5 GameMaker Cliches To Avoid
August 14, 2013
GameMaker is a wonderful tool and it allows those with creative ideas who don’t have all the technical know-how to produce their own games.
But after many years, we’ve seen a lot of home brew games, and it’s about time some cliche features and thoughtless design failures are put to rest once and for all.
Boxes & Circles Don’t Make Good Characters
Creating a walking cycle (or even just requesting one) is apparently too much for some people. Instead we end up seeing endless amounts of games that substitute legitimate character design with colored gliding boxes and rolling balls.
Sure, at first it was cute controlling a cube with eyes. But this isn’t 1992; after years of lazy character development, those guilty of this can surely try a little harder at some actual graphical work. By all means, if a sphere or box is a legitimate part of your game design, go for it. Just be warned, it’s easy to tell when a feature was considered, and when it was slapped together.
A default load screen and default icons are really off-putting. They are designed as placeholders that can later be changed, and nothing more.
As much as we all love the program, you’ve failed your job as a designer if you haven’t solidly masked that your game is made in GameMaker. It’s another case of graphical laziness. Developing an icon takes minutes with a free tool like GIMP. And the default loading bar can be turned off if you really can’t be bothered whipping a custom one up. The same goes for GameMaker’s default dialogue boxes – don’t use the them unless you want to tell the world you are incapable of creating custom pop-up windows.
Be sure not to use default sprites either. They are there for initial experimenting with GameMaker. No project worth sharing has ever been made with default sprites and backgrounds.
There is a time and place for using full-screen, and it isn’t utilized as much as it should be. There is no problem in using windowed mode. It’s easier to work with, and depending on what kind of game you make it may be the best option for you. But in the GameMaker world there are a lot of games, especially 3D ones, that missed the opportunity to go full-screen. It only takes a few lines of code to adjust room sizes or views to any resolution, and adjusting GUI elements to sit correctly on any screen is a matter of simple X and Y positioning.
Embrace full-screen. It will make your game appear more professional, and the end user will appreciate a more immersive experience (it’s hard to get into a game in windowed mode, being constantly reminded you are looking at a computer screen.)
There is a strange obsession with creating game companies in the GameMaker community. New users are often guilty of this more than anyone else. You don’t need to create a logo, or a business name, or assemble a team of people you’ll never end up using (seek help only when you need it, team requests should be used sparingly). Don’t create a shoddy website for a non-existent, unregistered gaming company. Don’t put obnoxious trademarks on your software. If you want an identity associated with your work, use your username or your real name. Or how about linking to a YouTube channel where you can post videos of your game when it’s out?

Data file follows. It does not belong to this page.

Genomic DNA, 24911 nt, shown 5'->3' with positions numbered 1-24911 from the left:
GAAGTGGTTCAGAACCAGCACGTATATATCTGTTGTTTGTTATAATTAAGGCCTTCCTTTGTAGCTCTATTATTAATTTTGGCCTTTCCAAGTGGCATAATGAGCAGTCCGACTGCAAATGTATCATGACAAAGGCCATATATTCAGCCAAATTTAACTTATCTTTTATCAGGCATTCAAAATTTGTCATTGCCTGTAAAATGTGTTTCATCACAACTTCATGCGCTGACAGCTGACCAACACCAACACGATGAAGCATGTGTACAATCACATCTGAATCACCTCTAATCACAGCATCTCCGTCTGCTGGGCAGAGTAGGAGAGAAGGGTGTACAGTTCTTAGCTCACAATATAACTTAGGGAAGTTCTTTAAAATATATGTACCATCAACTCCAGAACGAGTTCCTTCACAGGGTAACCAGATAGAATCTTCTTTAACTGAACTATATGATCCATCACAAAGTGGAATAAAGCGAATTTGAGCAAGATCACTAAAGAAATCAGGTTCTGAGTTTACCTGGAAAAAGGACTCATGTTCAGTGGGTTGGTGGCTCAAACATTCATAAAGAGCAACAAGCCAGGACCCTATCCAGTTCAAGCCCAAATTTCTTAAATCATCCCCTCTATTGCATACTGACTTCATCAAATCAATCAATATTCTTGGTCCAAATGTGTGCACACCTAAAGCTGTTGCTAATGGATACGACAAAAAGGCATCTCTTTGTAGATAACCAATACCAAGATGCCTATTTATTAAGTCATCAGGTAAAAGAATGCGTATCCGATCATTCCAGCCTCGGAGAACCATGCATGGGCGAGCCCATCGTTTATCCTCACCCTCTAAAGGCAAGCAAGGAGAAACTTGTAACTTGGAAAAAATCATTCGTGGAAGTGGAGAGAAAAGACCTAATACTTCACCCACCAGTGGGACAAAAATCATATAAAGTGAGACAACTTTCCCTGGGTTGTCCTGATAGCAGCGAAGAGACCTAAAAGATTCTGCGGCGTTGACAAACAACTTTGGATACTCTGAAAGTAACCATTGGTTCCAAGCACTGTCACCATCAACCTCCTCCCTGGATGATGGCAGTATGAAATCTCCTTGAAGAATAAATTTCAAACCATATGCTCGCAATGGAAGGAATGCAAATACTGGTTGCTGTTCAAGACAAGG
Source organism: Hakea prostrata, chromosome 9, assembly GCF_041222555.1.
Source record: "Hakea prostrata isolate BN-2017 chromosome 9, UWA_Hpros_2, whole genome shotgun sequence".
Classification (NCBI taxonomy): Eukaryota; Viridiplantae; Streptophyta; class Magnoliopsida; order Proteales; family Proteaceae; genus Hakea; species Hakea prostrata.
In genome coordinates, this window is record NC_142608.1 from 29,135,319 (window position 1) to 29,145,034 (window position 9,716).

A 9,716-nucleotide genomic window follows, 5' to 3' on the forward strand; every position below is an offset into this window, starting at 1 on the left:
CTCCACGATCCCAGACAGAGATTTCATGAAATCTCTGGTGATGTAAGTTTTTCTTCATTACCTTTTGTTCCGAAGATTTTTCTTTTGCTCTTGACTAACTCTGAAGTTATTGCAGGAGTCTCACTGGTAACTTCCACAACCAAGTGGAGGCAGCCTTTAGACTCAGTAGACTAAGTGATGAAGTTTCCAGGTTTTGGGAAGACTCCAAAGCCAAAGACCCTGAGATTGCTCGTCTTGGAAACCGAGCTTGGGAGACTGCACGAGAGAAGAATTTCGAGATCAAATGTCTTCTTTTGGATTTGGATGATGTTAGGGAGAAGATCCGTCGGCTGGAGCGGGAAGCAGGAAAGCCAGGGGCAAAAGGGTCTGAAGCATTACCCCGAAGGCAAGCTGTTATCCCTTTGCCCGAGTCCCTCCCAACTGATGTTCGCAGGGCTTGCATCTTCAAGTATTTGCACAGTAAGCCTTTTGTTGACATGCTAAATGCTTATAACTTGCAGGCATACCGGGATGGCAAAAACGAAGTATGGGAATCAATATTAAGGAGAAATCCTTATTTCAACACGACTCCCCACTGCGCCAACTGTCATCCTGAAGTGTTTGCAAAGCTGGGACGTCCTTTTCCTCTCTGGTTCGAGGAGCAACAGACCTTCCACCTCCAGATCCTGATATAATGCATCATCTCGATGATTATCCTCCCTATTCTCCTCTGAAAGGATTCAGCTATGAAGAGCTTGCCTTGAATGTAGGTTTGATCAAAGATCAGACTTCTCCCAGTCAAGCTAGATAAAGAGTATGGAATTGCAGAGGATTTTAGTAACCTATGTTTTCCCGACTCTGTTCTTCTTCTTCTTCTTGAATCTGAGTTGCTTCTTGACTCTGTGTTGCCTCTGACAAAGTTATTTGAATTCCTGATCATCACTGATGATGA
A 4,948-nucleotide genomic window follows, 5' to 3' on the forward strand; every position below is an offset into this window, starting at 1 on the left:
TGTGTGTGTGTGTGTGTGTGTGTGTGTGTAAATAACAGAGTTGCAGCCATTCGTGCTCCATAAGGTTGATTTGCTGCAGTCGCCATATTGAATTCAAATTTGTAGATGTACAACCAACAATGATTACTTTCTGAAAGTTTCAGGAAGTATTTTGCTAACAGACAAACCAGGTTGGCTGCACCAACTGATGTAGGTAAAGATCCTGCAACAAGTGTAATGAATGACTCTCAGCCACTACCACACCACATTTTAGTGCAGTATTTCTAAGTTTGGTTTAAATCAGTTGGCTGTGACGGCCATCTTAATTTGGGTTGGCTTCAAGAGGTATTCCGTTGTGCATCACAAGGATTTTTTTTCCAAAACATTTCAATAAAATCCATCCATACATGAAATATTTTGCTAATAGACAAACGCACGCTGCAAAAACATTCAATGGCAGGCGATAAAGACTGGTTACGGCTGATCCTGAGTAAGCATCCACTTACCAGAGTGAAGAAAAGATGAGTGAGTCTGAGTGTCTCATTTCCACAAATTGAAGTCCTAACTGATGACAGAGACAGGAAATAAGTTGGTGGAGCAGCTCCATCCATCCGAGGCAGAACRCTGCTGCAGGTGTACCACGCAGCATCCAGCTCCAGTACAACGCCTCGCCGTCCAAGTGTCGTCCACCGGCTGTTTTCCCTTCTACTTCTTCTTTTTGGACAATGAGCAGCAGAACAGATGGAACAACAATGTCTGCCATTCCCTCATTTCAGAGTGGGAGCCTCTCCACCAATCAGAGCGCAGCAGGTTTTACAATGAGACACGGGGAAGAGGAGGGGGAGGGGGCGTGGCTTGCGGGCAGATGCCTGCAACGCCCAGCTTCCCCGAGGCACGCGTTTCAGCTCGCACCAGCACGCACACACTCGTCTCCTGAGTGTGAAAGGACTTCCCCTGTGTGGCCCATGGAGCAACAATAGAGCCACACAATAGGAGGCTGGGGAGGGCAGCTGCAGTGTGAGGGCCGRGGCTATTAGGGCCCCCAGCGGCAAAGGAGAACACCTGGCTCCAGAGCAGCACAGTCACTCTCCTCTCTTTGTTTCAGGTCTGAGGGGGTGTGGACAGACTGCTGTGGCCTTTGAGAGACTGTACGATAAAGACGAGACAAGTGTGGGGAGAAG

In a nutshell, splash screens and bogus company names don’t make you look credible. Since most people abandon their GameMaker projects and teams, it’s best to leave any business details for later – and only if you plan to stick to it and produce more software. And if you want to protect your work legally and freely, copyright can instantly be applied to your work. You can also use a free Creative Commons license, if your game is freeware or open-source. As for trademarks, you don’t need them.
As indie developers, we have to do all the work ourselves. Sound, graphics, programming, design, and everything in between. And we all strive to finish our game and get it out there for the public to see. Sadly the one area that often suffers for this is the game storyline. It’s typical for a GameMaker project to feature an unsatisfying, small amount of levels, or even have an unfinished storyline. It doesn’t matter how good everything else in the game is if the duration of play is only ten minutes.
It is hard to get people to download and play your game, and you get one chance to make an impression. Do you think they will come back to play the update after you finish the storyline a month later? Yeah, keep dreaming.
The flip side to this is having a long storyline that sucks; this isn’t a problem for GameMaker games usually, but it’s worth putting that warning out there anyway.
Don’t fall into the crowded depressing world of cheap GameMaker creation flops. Tools like GameMaker make it easy to do a bad job. It takes a good job to reach an audience of players. It’s easy to cut corners; it’s not to create a decent game in an over-saturated indie world.